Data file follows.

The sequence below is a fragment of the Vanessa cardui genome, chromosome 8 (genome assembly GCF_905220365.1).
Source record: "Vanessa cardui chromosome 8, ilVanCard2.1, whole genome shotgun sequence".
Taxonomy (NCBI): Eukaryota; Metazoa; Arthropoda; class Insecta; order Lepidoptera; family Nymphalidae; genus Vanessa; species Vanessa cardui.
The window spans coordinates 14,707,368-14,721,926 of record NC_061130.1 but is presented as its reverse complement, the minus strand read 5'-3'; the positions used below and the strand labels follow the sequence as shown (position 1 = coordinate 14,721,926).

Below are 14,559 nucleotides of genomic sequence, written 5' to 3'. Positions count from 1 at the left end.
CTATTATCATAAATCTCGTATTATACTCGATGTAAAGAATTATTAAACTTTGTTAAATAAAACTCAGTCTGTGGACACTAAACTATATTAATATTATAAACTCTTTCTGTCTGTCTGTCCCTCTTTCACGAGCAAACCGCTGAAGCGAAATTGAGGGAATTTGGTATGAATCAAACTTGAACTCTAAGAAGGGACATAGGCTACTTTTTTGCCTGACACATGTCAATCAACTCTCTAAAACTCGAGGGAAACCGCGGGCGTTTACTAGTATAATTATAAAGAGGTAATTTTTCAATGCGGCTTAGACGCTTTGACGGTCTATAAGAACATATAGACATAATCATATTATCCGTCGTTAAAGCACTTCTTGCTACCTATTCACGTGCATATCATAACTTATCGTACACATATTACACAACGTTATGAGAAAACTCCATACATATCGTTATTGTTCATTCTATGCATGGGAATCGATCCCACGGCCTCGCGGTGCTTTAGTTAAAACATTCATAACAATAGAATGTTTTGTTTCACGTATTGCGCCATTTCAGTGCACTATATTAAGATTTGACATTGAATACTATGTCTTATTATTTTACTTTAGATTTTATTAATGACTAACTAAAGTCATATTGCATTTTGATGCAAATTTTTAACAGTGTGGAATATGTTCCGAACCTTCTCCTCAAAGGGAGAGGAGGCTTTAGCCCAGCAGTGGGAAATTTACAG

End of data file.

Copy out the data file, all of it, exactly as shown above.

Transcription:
The sequence below is a fragment of the Vanessa cardui genome, chromosome 8 (genome assembly GCF_905220365.1).
Source record: "Vanessa cardui chromosome 8, ilVanCard2.1, whole genome shotgun sequence".
Taxonomy (NCBI): Eukaryota; Metazoa; Arthropoda; class Insecta; order Lepidoptera; family Nymphalidae; genus Vanessa; species Vanessa cardui.
The window spans coordinates 14,707,368-14,721,926 of record NC_061130.1 but is presented as its reverse complement, the minus strand read 5'-3'; the positions used below and the strand labels follow the sequence as shown (position 1 = coordinate 14,721,926).

Below are 14,559 nucleotides of genomic sequence, written 5' to 3'. Positions count from 1 at the left end.
CTATTATCATAAATCTCGTATTATACTCGATGTAAAGAATTATTAAACTTTGTTAAATAAAACTCAGTCTGTGGACACTAAACTATATTAATATTATAAACTCTTTCTGTCTGTCTGTCCCTCTTTCACGAGCAAACCGCTGAAGCGAAATTGAGGGAATTTGGTATGAATCAAACTTGAACTCTAAGAAGGGACATAGGCTACTTTTTTGCCTGACACATGTCAATCAACTCTCTAAAACTCGAGGGAAACCGCGGGCGTTTACTAGTATAATTATAAAGAGGTAATTTTTCAATGCGGCTTAGACGCTTTGACGGTCTATAAGAACATATAGACATAATCATATTATCCGTCGTTAAAGCACTTCTTGCTACCTATTCACGTGCATATCATAACTTATCGTACACATATTACACAACGTTATGAGAAAACTCCATACATATCGTTATTGTTCATTCTATGCATGGGAATCGATCCCACGGCCTCGCGGTGCTTTAGTTAAAACATTCATAACAATAGAATGTTTTGTTTCACGTATTGCGCCATTTCAGTGCACTATATTAAGATTTGACATTGAATACTATGTCTTATTATTTTACTTTAGATTTTATTAATGACTAACTAAAGTCATATTGCATTTTGATGCAAATTTTTAACAGTGTGGAATATGTTCCGAACCTTCTCCTCAAAGGGAGAGGAGGCTTTAGCCCAGCAGTGGGAAATTTACAG